Phellia gausapata

Gosse, 1858

Diameter of base up to 20 mm, height in full extension to about 60 mm.
Base a little wider than column, firmly adherent. Column fairly tall in extension, distinctly divided into scapus and scapulus, the former with small conical or rounded tubercles and strongly adherent periderm, the latter often absent from the limbus region. Periderm thin but tough, horny in texture and usually deeply wrinkled, often with algae or encrusting animals such as bryozoans or serpulid worms growing on it.
Tentacles: Moderate in length, usually irregularly arranged, up to about 120.
Colouration: Scapus beneath periderm yellowish or olive green with dark brown tubercles. Scapulus translucent, flesh-coloured or greyish, darker above, with irregular streaks of dull purple on the older endocoels, these running on to the upper part of the scapus. Disc and tentacles dusky grey, red, brown or yellowish, disc with a pale area around the mouth. Usually the older radii are darker-purplish or reddish-and the mesenteric insertions pale, producing an ill-defined pattern of alternate dark and light radial markings. Tentacles usually with two whitish bands.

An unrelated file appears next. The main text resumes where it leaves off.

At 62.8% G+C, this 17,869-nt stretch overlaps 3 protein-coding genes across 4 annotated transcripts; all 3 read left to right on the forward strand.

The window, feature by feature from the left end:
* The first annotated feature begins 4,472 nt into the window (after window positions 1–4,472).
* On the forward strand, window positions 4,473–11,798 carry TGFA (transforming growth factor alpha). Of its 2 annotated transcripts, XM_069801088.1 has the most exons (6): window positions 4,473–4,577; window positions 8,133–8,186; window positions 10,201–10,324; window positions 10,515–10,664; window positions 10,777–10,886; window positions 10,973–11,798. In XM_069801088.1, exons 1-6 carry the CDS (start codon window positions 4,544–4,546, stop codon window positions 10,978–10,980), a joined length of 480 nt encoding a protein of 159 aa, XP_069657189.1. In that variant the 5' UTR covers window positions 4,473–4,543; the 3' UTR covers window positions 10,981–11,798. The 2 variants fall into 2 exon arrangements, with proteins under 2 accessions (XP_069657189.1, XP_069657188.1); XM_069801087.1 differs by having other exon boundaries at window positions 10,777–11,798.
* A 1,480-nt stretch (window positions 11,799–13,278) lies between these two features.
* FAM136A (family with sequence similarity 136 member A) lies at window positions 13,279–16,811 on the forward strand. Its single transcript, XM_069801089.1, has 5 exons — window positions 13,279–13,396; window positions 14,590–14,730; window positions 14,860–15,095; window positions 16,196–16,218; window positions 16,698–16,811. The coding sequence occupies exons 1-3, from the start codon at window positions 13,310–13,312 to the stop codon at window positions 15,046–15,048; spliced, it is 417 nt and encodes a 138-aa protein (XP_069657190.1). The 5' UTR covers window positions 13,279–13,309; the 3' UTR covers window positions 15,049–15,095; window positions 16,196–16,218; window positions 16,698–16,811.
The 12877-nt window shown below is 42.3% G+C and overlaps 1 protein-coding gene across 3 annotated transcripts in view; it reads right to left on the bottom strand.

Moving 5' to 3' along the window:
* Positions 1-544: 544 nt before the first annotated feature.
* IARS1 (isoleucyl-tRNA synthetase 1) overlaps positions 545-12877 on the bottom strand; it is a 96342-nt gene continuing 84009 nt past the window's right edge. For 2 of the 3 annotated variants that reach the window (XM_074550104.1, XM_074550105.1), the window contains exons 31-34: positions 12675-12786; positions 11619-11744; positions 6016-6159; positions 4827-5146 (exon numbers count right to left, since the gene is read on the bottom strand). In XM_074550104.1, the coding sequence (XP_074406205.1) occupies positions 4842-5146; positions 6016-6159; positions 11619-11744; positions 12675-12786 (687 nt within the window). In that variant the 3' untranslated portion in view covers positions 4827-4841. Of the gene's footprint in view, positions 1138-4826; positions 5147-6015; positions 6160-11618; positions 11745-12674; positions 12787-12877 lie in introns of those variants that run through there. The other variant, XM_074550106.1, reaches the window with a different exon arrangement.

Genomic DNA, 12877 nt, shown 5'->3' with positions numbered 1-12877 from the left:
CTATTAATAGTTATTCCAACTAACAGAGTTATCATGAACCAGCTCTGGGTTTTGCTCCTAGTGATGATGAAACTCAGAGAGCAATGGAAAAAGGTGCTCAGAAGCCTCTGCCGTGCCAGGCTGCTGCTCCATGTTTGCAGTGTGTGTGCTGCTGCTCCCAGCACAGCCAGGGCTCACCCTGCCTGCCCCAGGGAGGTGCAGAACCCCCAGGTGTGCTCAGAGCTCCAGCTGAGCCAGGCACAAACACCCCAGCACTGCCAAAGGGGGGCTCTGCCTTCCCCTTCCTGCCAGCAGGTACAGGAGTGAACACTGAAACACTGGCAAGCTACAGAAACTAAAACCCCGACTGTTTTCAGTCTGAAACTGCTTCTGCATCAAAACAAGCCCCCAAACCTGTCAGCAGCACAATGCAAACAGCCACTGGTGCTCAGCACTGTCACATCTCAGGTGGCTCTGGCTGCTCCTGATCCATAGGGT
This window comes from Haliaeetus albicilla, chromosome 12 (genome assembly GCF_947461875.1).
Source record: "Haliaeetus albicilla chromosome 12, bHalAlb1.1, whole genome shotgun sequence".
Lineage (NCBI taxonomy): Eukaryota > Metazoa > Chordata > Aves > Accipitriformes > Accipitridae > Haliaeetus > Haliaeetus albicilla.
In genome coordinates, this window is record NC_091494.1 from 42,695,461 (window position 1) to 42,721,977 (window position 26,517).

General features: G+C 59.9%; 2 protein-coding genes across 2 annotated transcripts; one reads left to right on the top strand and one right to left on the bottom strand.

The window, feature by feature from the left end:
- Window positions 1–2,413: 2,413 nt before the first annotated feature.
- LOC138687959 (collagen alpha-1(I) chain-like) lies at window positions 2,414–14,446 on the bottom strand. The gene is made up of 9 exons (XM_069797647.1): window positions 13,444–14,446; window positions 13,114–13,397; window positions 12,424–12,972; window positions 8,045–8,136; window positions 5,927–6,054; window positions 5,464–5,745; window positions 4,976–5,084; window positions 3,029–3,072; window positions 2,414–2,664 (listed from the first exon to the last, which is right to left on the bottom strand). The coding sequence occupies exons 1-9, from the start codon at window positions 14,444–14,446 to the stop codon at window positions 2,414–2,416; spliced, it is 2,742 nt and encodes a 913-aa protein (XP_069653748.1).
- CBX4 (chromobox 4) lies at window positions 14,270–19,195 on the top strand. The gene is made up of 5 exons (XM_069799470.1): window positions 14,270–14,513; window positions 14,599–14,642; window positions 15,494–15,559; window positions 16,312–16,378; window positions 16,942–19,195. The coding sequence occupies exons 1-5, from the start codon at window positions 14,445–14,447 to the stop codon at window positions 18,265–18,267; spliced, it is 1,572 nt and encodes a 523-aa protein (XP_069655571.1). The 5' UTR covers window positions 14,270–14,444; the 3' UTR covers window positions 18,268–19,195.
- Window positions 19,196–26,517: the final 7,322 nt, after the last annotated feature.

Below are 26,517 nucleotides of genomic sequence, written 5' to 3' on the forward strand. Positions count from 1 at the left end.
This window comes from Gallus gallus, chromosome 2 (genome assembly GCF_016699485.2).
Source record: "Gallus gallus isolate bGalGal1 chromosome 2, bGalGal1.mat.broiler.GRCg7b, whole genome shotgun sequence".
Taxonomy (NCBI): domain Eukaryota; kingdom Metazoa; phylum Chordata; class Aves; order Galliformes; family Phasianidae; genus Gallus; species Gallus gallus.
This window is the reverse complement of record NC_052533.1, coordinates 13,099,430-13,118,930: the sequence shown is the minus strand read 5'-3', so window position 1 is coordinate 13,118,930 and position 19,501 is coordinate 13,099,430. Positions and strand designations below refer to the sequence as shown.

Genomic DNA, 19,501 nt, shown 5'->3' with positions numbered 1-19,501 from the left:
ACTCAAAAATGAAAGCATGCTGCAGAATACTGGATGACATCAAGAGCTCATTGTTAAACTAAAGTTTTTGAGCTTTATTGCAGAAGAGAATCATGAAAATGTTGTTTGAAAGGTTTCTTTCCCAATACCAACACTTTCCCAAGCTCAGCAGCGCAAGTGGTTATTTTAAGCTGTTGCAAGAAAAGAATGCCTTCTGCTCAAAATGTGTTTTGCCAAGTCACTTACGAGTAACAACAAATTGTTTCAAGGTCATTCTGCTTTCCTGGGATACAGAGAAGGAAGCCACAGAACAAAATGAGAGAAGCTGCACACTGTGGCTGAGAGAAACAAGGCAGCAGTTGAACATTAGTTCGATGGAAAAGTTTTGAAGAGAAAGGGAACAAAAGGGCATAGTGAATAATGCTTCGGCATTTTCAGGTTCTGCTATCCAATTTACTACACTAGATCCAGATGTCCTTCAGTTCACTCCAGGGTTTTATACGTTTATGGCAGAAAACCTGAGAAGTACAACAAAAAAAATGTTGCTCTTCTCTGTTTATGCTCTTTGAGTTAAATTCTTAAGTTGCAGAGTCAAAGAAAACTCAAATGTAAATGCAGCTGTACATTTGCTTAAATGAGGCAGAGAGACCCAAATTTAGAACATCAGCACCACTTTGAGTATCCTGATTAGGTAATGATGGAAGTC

Asexual reproduction by basal laceration is habitual and frequent.
Nematocysts of acontia: p-mastigophores 30-42 x 3.0-4.0 µm, b-mastigophores 33-44 x 3.4-5.0 µm.

Occurs on rocky coasts from about LWST to 15 m depth, usually where wave turbulence is strong. Attached to open rock faces or in pools and clefts.

In Britain this species is recorded from the type-locality in north-east Scotland, where it still occurs, and has recently been discovered in several localities in north-west Ireland, where it is abundant. Elsewhere it is known from Iceland and Norway.